Sir Cameron Mackintosh is the most successful theatre producer in history. Maintaining his reputation for innovation, he is launching a new sliding scale of ticket prices for his shows, depending on the day of the week in which a performance takes place.
He’s made his fortune through a keen eye (and ear) for talent and an unprecedented ability both to spot a winner and to put the resources into developing it, and this latest enterprise is part and parcel of the fact that getting a musical on stage — and sold to the public — is a more complicated and creative process than many people realize.
One of the hallmarks of any successful producer is the ability to take risks, and Mackintosh’s most spectacular was with Cats. Turning relatively obscure poems by T. S. Eliot into a major musical whose hallmark was its original staging, striking costumes and dazzling choreography, was a huge gamble. As history has shown, it came off, but there were some sticky moments along the way, as bankers are not known for encouraging and supporting apparently risky stage shows.
As a producer, Sir Cameron has known what he wanted to do since childhood (he saw a performance of Julian Slade’s Salad Days and was hooked by the magic piano), and he combines that with an openness to new ideas and the possibilities of new ways of marketing musicals. The latest demonstration of the latter quality comes with the exclusive internet campaign, through lastminute.com, to offer a range of prices for his shows: the touring production of Miss Saigon and the West End mega musicals The Phantom of the Opera (Her Majesty’s) and My Fair Lady (Drury Lane).
We asked Sir Cameron about this radical new offer, his approach to marketing and what it takes to make a successful producer.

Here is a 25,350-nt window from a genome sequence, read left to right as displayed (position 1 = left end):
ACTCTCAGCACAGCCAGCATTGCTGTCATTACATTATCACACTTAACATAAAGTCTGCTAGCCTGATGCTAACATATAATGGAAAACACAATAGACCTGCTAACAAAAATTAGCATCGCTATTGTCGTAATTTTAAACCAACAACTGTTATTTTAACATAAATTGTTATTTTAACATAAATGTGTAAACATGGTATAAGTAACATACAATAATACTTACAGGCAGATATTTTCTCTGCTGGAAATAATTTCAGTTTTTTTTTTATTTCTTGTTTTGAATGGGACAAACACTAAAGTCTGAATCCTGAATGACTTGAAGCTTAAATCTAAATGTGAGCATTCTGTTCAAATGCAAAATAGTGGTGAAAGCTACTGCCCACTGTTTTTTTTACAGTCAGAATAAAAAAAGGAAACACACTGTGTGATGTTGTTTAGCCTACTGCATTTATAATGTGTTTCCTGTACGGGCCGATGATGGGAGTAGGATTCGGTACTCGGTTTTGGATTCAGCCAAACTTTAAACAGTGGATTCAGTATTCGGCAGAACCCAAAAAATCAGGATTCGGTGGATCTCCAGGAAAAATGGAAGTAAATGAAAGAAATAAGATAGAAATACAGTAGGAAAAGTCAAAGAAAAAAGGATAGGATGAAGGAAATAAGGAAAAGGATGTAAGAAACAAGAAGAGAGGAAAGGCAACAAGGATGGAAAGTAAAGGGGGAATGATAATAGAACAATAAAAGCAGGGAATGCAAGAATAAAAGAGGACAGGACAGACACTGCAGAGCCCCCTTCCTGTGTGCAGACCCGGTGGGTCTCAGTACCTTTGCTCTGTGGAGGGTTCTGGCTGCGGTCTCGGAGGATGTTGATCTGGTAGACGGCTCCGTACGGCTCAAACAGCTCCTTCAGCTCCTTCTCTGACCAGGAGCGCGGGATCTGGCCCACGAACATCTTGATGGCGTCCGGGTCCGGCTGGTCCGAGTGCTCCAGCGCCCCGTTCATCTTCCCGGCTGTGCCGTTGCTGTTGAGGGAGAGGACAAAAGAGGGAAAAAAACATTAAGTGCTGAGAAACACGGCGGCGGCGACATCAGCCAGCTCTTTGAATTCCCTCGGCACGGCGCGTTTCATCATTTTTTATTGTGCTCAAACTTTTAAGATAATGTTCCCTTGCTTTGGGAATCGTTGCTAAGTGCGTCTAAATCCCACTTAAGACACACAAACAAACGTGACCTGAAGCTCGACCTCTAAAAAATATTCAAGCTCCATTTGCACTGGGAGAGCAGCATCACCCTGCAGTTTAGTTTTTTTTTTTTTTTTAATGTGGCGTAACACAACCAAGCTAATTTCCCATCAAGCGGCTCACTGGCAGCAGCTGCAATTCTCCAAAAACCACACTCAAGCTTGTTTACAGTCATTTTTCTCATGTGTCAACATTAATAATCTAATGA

This is a radical new approach to ticket sales. What gave you the idea?
“This idea has proved very successful with airlines and train operators as well as other businesses. They offer different prices according to peak and off-peak times of the year. Unless you have a smash-hit new show, where the demand outstrips supply, the public book for the performances that are the most convenient for them, which in most cases is the weekend, therefore, except for during holiday times, you need to put more effort into selling the mid-week performances. The idea to apply this policy came from us throwing ideas around at one of our regular marketing meetings.”
Do you expect other producers to follow suit or will they sit with it for a while and see what happens?
“In the past, other producers have often been influenced by initiatives taken by my company. If it proves successful, I would be delighted if producers of similar types of productions considered following suit.”
Do you have any equally new approaches to marketing theatre shows in other areas — press, PR, etc.? Presumably the internet is very much a part of future promotion of shows?
“My approach to marketing is that you need to start with a good production to market first, rather than use marketing to sell a product, irrespective of its quality. We constantly need to be coming up with new ideas for our long-running shows, so that people do not take the shows for granted. But we take pride in making sure that the shows themselves are as fresh as they were when they first opened, and this is what needs to be reflected in the marketing — you need to treat the marketing as I treat the production itself, that it is always exciting, fresh and vibrant no matter how long it has been running.”
Working with another major producer like Disney must be different, to say the least. How has it affected your thinking about the staging and selling of the show?
“Although I rarely collaborate with another producer on a show, Tom Schumacher, head of Disney Theatricals, and I have exactly the same approach to the creation of the show. We simply want to produce the best show we can and have as many people as possible see it.”